The commissioners of Egypt’s Supreme Constitutional Court (SCC) recommended that the court invalidate the Presidential Electoral Commissions’ referral of the Political Isolation Law. If the SCC accepts the recommendation, current presidential candidate and former Prime Minister during the Mubarak regime Ahmed Shafiq, could be disqualified. The commissioners also provided a recommendation regarding the country’s parliamentary elections law which they stated are unconstitutional and should be overturned. The commissioners’ recommendations are non-binding but, if accepted by the SCC, could potentially undue the presidential and parliamentary elections.
The question of the constituent assembly was apparently resolved as political parties announced they had reached an agreement determining the composition of body. The meeting’s delegates agreed to allocate 37 of the Constituent Assembly seats to political parties, 20 to youth and public figures, nine to legal experts, six to judicial bodies, five to Al-Azhar, four to the church, one seat each for the ministries of interior and justice, and one for the armed forces. Legal scholars and political parties continue to debate the question of whether Egypt’s Supreme Council of the Armed Forces retains the right to issue a constitutional addendum to the constituent assembly article.
By Brian June 7, 2012 Category: Egypt, Legislation, Presidential Candidates
“Strategic Adaptation: Toward a New US Strategy in the Middle East”
On Wednesday, the Center for a New American Security published a paper entitled “Strategic Adaptation: Toward a New U.S. Strategy in the Middle East.”  In the paper, authors Bruce W. Jentleson, Andrew M. Exum, Melissa G. Dalton and J. Dana Stuster argue that “the United States must recalibrate its strategies to address the sweeping changes across the Middle East.”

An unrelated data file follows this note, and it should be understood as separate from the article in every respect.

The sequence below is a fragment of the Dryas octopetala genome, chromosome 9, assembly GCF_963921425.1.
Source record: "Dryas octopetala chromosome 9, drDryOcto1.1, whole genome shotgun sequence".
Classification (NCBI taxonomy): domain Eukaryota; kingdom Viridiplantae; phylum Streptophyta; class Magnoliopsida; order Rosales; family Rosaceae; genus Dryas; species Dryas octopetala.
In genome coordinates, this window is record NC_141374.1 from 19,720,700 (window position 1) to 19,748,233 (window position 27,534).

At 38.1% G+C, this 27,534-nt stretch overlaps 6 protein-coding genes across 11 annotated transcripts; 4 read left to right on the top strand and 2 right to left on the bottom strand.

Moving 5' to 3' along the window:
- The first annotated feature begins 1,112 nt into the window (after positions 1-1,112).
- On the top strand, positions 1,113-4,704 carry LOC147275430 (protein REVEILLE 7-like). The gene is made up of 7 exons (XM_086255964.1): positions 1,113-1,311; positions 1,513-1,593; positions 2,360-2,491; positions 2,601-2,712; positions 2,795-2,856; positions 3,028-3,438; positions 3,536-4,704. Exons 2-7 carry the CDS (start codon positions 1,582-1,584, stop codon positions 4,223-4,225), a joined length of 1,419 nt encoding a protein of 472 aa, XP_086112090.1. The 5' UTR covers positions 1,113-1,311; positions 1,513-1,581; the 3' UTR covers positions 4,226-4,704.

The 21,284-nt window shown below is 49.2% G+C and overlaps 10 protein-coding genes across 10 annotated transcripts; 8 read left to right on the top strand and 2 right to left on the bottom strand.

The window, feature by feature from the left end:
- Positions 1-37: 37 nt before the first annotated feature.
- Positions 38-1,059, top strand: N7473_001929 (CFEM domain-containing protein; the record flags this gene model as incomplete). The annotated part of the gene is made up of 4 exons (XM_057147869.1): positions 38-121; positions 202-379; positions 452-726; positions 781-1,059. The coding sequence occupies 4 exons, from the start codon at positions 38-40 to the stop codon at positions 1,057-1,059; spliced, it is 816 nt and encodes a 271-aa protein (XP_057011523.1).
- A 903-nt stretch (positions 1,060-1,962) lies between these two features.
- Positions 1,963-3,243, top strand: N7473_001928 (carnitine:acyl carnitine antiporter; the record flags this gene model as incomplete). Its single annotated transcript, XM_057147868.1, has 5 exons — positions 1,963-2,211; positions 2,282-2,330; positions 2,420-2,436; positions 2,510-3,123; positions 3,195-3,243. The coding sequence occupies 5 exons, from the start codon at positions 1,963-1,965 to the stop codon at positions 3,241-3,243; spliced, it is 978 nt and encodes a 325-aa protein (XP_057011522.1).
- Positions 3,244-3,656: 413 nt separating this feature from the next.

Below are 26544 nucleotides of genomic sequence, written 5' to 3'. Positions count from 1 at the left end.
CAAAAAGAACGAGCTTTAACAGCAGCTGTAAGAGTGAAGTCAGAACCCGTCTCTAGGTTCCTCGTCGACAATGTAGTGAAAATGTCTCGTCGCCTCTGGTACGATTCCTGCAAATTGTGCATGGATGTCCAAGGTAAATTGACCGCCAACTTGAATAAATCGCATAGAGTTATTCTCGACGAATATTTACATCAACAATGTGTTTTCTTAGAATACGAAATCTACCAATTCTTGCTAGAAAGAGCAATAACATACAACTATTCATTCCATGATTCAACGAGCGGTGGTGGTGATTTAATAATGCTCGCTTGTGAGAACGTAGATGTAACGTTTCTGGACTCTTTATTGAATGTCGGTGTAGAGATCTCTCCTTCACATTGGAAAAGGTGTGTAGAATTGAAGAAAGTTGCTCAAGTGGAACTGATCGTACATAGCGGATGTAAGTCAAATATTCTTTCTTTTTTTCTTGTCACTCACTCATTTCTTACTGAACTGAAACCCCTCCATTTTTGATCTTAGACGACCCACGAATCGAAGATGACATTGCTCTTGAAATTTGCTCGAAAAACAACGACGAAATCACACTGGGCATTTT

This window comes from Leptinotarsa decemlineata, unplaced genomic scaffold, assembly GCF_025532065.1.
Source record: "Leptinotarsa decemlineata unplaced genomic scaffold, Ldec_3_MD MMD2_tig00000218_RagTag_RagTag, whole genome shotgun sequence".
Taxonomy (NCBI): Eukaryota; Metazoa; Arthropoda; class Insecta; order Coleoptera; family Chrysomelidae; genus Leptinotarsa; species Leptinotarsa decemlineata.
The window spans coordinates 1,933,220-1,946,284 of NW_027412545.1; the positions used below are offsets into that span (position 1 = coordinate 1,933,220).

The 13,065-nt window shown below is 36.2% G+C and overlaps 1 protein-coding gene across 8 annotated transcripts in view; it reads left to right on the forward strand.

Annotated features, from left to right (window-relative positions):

Jentleson et al assert the Arab Spring in particular exposes what they believe are a number of false assumptions that the United States has based its foreign policy on. These include: that Arab regimes could be relied on for security/economic cooperation without implementing reforms, that relations with Israel would continue to be grounded by a uniform strategic outlook, and finally that the United States is the primary actor in the region and capable of effectively countering adversaries and antagonists. Acknowledging these false assumptions would, in the near term, allow the United States to address Iranian nuclear proliferation, Israeli-Egyptian relations, and the crises in Syria and Yemen.
In the long term, the paper argues, a shift in U.S. strategy would involve acknowledging the return of politics to the Middle East by engaging the Arab public rather than regimes, reducing dependency on the Persian Gulf and revitalizing Arab-Israeli peace efforts.
By Hart June 7, 2012 Category: Diplomacy, Islamist movements
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Bahrain: Police Raid Home of Opposition Party Leader
Tunisian Arts Festival Elicits Support, Protests
Libya Detains ICC Envoy
Freedom of Speech Disappearing in Turkey